I can’t think about the title of this book without dreaming about visiting the ancient Temple of Hekate in Lagina, Turkey. I had been planning on going there in a couple of weeks with my youngest son, but life (as it often does) had other plans. I’m not complaining because we’re happily renovating our little dream cottage instead of going on our Aegean adventure. My Hekatean expedition will happen in due course – the sites have been there for thousands of years and they probably aren’t going anywhere. In the meantime, I re-read the Temple of Hekate by Tara Sanchez and visited the real temple via YouTube.
Temple of Hekate: Exploring the Goddess Hekate through ritual, meditation and divination
Let’s begin by talking about the book. Temple of Hekate: Exploring the Goddess Hekate through ritual, meditation and divination by Tara Sanchez is not a new book. I found two earlier reviews that you might want to read as well. One is from Hearth Witch Down Under here on Patheos Pagan and the other was on wiccanrede.org.
You might be wondering why I would bother to write a review about Temple of Hekate. Well, I thought that the two earlier reviews didn’t really capture the essence of the book. It’s magic, if you will. As one of the founding members Tara Sanchez helped launch the Covenant of Hekate. In the years since this book was published, the Covenant has grown into a world-wide organization, with the highlight annual event being the Rite of Her Sacred Fires which has become a global celebration. The true magick of Temple of Hekate is that it has become a major contribution to the way that contemporary devotees practice Hekatean magic, especially those who are part of the Covenant.
Temple of Hekate is a fantastic book because it both summarizes a good chunk of our knowledge about historical Hekate and provides exercises for devotion and magic based on these ancient writings within our contemporary context. Tara Sanchez offers many unique ways to practice Hekeatean magic, including very creative and powerful rituals. However, my two favorite parts of the part are about divination from a Hekatean perspective. The first is Tara’s expert interweaving of various aspects of Hekate onto the traditional Tarot deck. This alone makes the book worth it’s price. But, she goes onto provide a fascinating – and highly detailed – dice divination technique.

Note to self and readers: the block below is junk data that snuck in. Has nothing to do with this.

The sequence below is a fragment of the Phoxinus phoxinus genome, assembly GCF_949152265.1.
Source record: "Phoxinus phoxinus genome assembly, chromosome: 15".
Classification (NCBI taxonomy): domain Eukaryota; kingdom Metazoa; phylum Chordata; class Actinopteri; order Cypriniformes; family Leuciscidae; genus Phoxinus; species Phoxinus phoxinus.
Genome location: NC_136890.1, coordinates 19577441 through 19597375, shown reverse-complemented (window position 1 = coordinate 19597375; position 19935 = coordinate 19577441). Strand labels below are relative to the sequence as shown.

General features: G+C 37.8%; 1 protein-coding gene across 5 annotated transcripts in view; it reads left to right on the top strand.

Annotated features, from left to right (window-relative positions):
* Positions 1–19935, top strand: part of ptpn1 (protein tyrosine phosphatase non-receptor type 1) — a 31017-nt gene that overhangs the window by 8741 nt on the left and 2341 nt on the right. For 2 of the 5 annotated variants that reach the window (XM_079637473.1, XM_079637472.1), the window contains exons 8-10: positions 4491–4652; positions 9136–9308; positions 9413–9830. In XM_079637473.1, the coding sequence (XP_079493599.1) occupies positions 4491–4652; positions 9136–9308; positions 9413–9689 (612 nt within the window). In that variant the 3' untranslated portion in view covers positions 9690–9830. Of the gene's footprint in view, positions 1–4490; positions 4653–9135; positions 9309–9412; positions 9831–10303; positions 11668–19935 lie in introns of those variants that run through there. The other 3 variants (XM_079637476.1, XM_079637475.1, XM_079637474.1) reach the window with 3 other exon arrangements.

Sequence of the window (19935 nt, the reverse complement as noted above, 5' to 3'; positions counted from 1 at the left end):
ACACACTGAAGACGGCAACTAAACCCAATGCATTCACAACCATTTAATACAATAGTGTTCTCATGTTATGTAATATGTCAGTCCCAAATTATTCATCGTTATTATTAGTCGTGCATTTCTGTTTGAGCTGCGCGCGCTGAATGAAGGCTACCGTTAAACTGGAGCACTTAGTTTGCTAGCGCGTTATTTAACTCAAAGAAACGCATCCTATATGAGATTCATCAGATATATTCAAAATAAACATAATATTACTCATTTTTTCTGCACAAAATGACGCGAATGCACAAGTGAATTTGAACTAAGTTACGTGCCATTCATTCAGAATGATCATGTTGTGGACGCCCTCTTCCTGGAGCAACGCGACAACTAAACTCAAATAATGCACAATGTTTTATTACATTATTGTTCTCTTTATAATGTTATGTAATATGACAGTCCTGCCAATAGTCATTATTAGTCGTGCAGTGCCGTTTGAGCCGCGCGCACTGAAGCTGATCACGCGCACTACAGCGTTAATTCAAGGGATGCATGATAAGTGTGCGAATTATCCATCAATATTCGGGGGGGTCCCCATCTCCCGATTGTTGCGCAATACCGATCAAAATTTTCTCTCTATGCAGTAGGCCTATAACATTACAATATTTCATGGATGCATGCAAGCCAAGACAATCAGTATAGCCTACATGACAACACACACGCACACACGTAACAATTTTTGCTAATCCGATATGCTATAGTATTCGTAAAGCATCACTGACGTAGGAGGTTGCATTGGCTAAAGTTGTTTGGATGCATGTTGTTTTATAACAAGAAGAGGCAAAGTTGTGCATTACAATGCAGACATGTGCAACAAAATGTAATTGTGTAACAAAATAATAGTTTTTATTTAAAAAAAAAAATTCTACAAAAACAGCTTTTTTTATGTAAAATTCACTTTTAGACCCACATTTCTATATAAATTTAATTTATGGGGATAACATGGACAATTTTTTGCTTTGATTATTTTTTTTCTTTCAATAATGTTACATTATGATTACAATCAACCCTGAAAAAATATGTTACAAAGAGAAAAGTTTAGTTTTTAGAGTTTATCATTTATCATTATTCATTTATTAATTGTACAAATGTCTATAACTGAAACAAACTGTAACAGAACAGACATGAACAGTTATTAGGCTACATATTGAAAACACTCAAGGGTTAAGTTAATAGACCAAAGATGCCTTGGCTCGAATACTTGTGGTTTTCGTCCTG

While there have been other books about historical Hekate that have come out in the past few years, notably Sorita D’Este’s Circle of Hekate: Volume 1 History and Mythology, this book deserves attention because of the focus on magical exercises and ritual devotion to Hekate. I personally enjoy that Tara’s more ceremonial magic approach is very different from my cottage witchcraft version of Modern Hekatean Witchcraft.
Dreams of the Real Temple
I think this diversity of interpretations of Hekate and magic(k) is a strength of contemporary practice. While we may understand Hekate differently, we (usually) are tolerant and supportive of each other’s personal approach. I think most of us would share the longing to visit the real Temple of Hecate in Lagina, Turkey. Some of us have been fortunate enough to go there, but others, like me, have to make due with pictures and videos.
This last remaining ancient temple of Hekate is once more in a period of active archaeological excavation. You can read about that here.
You can experience a virtual tour of the site by watching this:
And this video from Sorita D’Este shows the treasures that have already been excavated and are in the Istanbul Archaeological Museum:
PS – Temple of Hekate and many of Avalonia’s other books about Hekate are available on Kindle Unlimited.
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